What happens if someone gets in an accident while driving your car?
Who is liable in a car accident: the owner or the driver?
How will the insurance company handle your damage claim?
And what if you are injured by the negligent driver of a vehicle who is not the vehicle’s owner?
Can an Atlanta car accident attorney help?
There’s a lot to consider, but keep reading, and you’ll learn the answers every driver in Georgia needs to know.
The Importance of Understanding Your Auto Insurance Policy
In the state of Georgia, if anyone other than you drives your personal vehicle, make certain that you thoroughly understand the terms and conditions of your automobile insurance policy.
Policies differ, so if you loan your vehicle, you need to know how your auto insurance works if another driver crashes your car.
Although policies differ in the details, most automobile insurance policies cover any licensed driver who is living in your household, unless a driver is specifically excluded from coverage by the policy.
In fact, some auto insurance policies require all of the drivers in a household to be specifically included in the coverage.
What is “Permissive Use” and How Does It Affect a Car Accident Claim?
If you have family members or friends who occasionally borrow and drive your vehicle, you probably do not have to worry about their auto insurance coverage, provided that they are licensed drivers.
Most automobile insurance policies provide coverage for what is called the “permissive use” of the vehicle with the owner’s consent.
The basic principle to remember is that when you loan your vehicle, you are also loaning your vehicle’s insurance.
And even if you loan your vehicle to someone who holds another auto insurance policy, when that person drives your vehicle, your own policy provides the primary coverage, and that driver’s policy will (in most cases) provide secondary or excess coverage.
Most automobile insurance policies cover particular vehicles, so a policy “follows” the vehicle rather than the driver.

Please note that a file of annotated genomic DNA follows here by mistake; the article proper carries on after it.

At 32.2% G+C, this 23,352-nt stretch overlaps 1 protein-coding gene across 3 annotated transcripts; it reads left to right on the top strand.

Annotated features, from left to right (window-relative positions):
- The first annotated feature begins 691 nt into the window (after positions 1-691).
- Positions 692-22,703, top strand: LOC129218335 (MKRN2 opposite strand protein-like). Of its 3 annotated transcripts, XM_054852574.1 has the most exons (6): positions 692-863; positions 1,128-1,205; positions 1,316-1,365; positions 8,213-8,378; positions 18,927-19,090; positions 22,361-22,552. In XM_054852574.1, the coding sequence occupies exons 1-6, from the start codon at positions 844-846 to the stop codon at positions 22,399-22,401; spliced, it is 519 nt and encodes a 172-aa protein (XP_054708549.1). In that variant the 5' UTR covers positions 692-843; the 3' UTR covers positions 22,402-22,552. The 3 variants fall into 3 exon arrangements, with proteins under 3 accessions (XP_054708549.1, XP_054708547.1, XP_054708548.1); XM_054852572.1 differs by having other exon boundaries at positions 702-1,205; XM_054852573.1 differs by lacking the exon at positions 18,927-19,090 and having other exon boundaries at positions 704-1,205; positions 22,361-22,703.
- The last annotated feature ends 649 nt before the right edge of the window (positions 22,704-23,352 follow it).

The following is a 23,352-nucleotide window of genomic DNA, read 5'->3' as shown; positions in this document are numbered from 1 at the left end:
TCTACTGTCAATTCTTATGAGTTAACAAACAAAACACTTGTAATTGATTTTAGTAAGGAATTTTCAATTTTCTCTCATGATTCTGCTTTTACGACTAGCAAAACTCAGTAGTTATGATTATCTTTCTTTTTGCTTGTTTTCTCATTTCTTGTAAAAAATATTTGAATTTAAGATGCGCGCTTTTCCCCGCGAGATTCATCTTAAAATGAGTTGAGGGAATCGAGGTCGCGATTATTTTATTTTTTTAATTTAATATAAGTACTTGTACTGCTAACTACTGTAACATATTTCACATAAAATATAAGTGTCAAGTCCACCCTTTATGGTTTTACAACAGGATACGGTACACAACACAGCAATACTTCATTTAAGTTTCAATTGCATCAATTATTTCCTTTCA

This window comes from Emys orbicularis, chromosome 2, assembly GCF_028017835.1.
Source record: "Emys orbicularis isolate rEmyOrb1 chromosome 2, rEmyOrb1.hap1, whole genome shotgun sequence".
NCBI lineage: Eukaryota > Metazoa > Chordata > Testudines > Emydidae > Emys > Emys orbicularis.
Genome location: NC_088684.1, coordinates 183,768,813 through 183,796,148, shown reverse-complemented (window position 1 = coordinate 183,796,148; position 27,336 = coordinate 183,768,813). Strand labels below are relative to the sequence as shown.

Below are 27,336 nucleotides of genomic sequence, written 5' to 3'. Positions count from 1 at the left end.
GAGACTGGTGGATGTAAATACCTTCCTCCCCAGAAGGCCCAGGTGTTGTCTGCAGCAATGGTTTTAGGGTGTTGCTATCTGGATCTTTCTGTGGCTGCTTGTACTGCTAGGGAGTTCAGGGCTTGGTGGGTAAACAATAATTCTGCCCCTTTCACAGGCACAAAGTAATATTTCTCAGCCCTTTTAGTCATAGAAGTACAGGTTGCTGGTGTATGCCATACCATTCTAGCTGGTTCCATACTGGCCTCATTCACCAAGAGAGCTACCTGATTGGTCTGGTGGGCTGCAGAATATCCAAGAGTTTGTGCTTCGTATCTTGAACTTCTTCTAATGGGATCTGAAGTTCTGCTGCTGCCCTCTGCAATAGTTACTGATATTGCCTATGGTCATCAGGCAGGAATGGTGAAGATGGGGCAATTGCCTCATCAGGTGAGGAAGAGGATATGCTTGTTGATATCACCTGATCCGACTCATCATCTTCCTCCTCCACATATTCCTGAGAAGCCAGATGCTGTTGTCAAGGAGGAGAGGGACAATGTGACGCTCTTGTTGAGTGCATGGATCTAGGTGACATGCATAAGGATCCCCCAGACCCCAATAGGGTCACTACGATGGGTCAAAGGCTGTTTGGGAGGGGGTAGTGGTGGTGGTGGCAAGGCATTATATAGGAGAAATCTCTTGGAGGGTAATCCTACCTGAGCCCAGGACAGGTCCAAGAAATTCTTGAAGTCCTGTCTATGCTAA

What Happens When You Let Someone Else Drive Your Car and He or She Crashes It?
Let’s say that you loan your vehicle to your next-door neighbor, Pat, to buy groceries, because Pat’s own car is in the shop.
Pat crashes your car into another vehicle in the parking lot of the supermarket, so the primary coverage that will pay for the other driver’s damages is your own auto liability coverage.
You’ll have to file the claim with your auto insurance company and pay the deductible.
You’ll also probably have to deal with a subsequent rate increase.
If the other driver’s damages surpass your own policy’s limits, and Pat has his or her own has separate coverage, in most cases, at that point, Pat’s coverage will kick in.
On the other hand, if the collision was not Pat’s fault but the other driver’s, your claim would be paid by the other driver’s coverage – provided that driver is not uninsured or underinsured – and your own automobile insurance would not be affected.
In any event, if you did not give permission to someone outside of your household to use your vehicle, but that person takes the vehicle anyway and causes a collision, you should not be held liable for damages.
Is It Possible to Prove That You Did or Didn’t Loan Your Vehicle?
However, unless you can prove that your vehicle was taken without your consent, if the person who took it causes an accident, you may be held liable for damages anyway.